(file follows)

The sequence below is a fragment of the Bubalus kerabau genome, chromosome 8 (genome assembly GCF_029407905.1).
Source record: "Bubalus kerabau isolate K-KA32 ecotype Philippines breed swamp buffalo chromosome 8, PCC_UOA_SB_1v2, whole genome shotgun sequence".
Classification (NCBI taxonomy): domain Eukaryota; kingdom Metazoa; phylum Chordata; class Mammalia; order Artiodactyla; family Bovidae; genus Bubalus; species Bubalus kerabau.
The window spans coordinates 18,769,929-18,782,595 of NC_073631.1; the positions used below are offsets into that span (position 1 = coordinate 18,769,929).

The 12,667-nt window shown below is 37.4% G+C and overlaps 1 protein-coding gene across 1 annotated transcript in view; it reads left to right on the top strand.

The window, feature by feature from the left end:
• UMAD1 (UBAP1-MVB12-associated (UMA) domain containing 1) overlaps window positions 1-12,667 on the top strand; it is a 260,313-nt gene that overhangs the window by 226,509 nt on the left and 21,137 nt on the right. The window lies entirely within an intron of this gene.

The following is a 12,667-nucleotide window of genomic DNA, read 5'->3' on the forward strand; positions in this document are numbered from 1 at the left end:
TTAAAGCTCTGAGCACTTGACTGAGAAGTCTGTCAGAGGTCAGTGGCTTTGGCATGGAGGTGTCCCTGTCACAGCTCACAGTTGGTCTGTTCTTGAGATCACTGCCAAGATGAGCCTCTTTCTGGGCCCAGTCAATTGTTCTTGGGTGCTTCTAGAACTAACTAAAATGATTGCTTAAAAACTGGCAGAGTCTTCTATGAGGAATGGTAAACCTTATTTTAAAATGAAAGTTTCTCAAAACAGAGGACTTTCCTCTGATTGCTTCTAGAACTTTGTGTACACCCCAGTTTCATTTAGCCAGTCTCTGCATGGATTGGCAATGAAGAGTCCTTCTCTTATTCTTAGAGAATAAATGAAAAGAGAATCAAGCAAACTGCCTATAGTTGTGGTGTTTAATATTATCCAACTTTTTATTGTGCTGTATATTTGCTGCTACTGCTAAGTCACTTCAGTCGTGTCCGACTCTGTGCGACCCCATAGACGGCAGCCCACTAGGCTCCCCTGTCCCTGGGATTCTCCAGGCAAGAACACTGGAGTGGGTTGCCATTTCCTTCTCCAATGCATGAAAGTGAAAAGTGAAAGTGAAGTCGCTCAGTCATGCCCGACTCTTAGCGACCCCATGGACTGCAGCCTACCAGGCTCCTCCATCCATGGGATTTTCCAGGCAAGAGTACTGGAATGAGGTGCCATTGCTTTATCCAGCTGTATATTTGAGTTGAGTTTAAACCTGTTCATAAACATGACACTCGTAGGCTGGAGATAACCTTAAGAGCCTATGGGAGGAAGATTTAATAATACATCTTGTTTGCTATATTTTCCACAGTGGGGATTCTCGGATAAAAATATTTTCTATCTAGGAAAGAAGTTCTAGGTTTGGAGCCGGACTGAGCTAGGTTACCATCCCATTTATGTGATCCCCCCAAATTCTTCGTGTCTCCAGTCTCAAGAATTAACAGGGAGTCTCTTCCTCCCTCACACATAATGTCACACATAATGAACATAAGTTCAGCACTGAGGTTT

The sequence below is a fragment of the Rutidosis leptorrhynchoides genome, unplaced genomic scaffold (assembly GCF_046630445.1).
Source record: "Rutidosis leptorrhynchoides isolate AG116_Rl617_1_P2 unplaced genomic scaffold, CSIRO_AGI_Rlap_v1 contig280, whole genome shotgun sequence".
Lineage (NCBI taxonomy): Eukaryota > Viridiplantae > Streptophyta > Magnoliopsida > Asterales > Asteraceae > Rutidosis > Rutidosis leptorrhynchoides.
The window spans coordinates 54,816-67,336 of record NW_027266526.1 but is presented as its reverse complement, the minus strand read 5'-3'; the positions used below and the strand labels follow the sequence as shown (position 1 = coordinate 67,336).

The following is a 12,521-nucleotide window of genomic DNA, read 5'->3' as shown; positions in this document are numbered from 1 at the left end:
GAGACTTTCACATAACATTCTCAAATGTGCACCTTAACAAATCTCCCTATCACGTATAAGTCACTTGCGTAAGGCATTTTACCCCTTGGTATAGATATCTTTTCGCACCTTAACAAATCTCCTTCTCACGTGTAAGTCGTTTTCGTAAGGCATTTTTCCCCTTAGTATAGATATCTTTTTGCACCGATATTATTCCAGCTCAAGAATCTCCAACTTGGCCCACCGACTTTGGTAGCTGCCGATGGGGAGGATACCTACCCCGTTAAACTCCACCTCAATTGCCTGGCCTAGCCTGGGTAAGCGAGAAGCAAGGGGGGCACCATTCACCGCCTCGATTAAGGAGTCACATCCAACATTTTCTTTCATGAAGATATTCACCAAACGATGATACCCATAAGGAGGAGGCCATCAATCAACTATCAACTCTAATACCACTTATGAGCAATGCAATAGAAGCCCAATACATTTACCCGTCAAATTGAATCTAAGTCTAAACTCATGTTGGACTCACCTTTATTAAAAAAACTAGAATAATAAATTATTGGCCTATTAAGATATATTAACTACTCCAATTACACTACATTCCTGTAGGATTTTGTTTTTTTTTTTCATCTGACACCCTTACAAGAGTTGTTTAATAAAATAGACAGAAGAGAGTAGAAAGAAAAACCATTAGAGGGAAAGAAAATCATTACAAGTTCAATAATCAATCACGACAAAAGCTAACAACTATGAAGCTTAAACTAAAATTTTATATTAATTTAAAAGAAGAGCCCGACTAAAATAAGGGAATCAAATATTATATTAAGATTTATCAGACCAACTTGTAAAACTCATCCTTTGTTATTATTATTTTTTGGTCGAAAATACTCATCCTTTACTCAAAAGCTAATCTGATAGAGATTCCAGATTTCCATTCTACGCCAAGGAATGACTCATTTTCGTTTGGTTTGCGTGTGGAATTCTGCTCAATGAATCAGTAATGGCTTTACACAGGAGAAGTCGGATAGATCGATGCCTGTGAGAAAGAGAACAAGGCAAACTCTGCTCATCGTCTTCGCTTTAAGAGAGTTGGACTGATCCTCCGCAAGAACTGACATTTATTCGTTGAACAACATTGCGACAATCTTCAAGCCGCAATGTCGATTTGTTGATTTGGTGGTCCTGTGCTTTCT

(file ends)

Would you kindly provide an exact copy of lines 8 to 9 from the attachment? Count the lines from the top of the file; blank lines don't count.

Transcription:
The following is a 12,667-nucleotide window of genomic DNA, read 5'->3' on the forward strand; positions in this document are numbered from 1 at the left end:
TTAAAGCTCTGAGCACTTGACTGAGAAGTCTGTCAGAGGTCAGTGGCTTTGGCATGGAGGTGTCCCTGTCACAGCTCACAGTTGGTCTGTTCTTGAGATCACTGCCAAGATGAGCCTCTTTCTGGGCCCAGTCAATTGTTCTTGGGTGCTTCTAGAACTAACTAAAATGATTGCTTAAAAACTGGCAGAGTCTTCTATGAGGAATGGTAAACCTTATTTTAAAATGAAAGTTTCTCAAAACAGAGGACTTTCCTCTGATTGCTTCTAGAACTTTGTGTACACCCCAGTTTCATTTAGCCAGTCTCTGCATGGATTGGCAATGAAGAGTCCTTCTCTTATTCTTAGAGAATAAATGAAAAGAGAATCAAGCAAACTGCCTATAGTTGTGGTGTTTAATATTATCCAACTTTTTATTGTGCTGTATATTTGCTGCTACTGCTAAGTCACTTCAGTCGTGTCCGACTCTGTGCGACCCCATAGACGGCAGCCCACTAGGCTCCCCTGTCCCTGGGATTCTCCAGGCAAGAACACTGGAGTGGGTTGCCATTTCCTTCTCCAATGCATGAAAGTGAAAAGTGAAAGTGAAGTCGCTCAGTCATGCCCGACTCTTAGCGACCCCATGGACTGCAGCCTACCAGGCTCCTCCATCCATGGGATTTTCCAGGCAAGAGTACTGGAATGAGGTGCCATTGCTTTATCCAGCTGTATATTTGAGTTGAGTTTAAACCTGTTCATAAACATGACACTCGTAGGCTGGAGATAACCTTAAGAGCCTATGGGAGGAAGATTTAATAATACATCTTGTTTGCTATATTTTCCACAGTGGGGATTCTCGGATAAAAATATTTTCTATCTAGGAAAGAAGTTCTAGGTTTGGAGCCGGACTGAGCTAGGTTACCATCCCATTTATGTGATCCCCCCAAATTCTTCGTGTCTCCAGTCTCAAGAATTAACAGGGAGTCTCTTCCTCCCTCACACATAATGTCACACATAATGAACATAAGTTCAGCACTGAGGTTT